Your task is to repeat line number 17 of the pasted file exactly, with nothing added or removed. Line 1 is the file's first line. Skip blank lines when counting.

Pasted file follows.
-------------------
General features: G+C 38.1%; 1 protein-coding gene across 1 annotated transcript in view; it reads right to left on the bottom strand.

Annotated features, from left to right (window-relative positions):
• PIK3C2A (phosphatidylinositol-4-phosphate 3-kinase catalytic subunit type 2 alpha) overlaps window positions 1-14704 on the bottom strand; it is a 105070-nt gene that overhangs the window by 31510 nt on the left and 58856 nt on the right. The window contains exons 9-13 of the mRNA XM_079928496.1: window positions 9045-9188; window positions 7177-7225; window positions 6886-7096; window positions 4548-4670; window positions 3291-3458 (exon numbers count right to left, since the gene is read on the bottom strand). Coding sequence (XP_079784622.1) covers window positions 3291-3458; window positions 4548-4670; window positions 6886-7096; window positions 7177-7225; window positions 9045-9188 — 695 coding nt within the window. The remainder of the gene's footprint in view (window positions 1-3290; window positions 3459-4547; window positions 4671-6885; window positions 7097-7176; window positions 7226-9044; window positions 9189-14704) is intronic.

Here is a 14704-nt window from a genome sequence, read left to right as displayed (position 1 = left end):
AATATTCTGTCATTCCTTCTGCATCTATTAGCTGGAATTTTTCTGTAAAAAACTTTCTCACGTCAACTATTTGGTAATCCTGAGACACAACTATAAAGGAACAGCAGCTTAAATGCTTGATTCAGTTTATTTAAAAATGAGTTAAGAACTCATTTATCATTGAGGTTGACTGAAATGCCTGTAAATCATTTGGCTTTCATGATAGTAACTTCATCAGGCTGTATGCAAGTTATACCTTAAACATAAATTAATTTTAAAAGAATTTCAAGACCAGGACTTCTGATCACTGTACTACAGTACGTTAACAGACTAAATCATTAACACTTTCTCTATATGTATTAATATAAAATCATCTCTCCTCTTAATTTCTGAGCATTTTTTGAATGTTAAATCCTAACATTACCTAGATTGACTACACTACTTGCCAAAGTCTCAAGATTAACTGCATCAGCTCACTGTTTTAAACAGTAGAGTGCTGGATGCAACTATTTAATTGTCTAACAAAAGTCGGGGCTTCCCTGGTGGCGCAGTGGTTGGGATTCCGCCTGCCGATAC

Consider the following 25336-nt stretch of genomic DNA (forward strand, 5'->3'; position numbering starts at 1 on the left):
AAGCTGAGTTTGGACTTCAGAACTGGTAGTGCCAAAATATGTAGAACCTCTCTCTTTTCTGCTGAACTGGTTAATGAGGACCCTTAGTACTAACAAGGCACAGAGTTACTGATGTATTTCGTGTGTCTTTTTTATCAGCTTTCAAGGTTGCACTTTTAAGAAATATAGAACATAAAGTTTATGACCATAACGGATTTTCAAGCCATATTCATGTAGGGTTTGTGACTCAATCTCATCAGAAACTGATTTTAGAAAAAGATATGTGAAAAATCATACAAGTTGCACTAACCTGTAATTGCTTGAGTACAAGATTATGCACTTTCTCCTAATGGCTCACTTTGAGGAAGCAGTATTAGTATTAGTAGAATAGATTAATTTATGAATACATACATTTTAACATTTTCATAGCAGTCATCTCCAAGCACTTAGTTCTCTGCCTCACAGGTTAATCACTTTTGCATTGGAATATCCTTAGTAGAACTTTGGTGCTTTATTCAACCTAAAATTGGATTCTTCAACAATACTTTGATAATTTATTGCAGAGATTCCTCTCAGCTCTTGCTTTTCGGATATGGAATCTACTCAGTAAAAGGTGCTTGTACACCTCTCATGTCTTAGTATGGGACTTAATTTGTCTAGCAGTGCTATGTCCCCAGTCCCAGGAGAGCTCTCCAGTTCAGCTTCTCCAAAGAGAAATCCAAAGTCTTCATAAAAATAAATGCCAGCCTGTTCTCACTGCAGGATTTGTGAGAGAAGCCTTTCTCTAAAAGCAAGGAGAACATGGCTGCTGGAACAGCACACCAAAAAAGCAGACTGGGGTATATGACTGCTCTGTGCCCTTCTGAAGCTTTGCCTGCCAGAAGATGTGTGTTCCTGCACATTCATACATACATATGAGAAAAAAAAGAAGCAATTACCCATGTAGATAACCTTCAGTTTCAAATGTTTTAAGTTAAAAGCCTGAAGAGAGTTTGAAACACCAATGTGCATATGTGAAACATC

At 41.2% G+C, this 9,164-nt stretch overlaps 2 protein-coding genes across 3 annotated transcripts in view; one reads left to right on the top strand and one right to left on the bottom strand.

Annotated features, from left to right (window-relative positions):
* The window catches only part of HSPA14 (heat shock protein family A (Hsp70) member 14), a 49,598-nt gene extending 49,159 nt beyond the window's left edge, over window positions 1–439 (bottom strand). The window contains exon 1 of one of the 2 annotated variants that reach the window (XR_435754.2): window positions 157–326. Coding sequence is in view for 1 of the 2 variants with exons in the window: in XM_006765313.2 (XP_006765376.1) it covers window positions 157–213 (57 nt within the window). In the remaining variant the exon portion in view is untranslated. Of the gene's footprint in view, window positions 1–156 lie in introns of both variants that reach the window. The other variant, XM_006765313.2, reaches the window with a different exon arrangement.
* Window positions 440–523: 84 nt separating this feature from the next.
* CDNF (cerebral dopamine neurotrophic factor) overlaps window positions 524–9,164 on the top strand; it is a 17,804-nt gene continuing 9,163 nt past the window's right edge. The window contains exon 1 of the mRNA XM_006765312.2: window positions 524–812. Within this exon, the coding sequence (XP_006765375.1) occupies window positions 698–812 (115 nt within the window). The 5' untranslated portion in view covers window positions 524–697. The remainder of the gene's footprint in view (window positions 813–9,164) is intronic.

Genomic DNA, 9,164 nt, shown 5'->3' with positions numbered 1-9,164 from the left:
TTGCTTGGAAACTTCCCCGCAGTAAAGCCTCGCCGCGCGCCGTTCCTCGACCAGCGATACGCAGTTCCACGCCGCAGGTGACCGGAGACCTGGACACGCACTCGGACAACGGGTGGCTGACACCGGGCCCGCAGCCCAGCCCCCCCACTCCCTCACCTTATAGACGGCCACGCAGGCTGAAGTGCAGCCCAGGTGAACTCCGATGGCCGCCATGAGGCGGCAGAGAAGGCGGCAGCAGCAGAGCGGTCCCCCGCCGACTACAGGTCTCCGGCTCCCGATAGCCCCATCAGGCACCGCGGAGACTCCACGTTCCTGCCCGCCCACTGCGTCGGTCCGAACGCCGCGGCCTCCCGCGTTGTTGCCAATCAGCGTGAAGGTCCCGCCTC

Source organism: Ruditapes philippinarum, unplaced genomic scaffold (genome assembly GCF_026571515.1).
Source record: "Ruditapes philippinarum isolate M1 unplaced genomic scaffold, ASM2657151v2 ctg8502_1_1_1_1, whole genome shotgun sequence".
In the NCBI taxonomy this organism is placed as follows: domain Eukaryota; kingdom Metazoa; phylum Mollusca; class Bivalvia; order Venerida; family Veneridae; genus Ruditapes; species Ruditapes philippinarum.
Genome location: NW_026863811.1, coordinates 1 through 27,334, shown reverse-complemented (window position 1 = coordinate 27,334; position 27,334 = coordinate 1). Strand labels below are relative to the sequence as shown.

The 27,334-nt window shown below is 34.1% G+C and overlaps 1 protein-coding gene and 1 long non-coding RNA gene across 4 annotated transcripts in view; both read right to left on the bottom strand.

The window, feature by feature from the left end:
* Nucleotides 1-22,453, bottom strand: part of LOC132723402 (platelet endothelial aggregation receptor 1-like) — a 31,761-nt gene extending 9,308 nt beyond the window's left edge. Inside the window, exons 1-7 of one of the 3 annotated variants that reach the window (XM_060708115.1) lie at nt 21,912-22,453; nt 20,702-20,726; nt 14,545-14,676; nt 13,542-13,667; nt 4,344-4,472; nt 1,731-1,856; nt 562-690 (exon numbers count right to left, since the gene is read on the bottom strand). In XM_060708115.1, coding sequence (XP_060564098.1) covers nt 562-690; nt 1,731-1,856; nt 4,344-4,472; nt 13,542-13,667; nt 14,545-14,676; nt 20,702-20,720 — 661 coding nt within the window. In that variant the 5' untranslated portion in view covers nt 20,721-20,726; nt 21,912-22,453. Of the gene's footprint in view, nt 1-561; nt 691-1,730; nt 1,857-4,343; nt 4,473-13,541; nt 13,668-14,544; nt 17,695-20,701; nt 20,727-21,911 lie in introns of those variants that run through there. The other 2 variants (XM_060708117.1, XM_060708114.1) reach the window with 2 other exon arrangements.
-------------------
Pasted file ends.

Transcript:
In the NCBI taxonomy this organism is placed as follows: domain Eukaryota; kingdom Metazoa; phylum Mollusca; class Bivalvia; order Venerida; family Veneridae; genus Ruditapes; species Ruditapes philippinarum.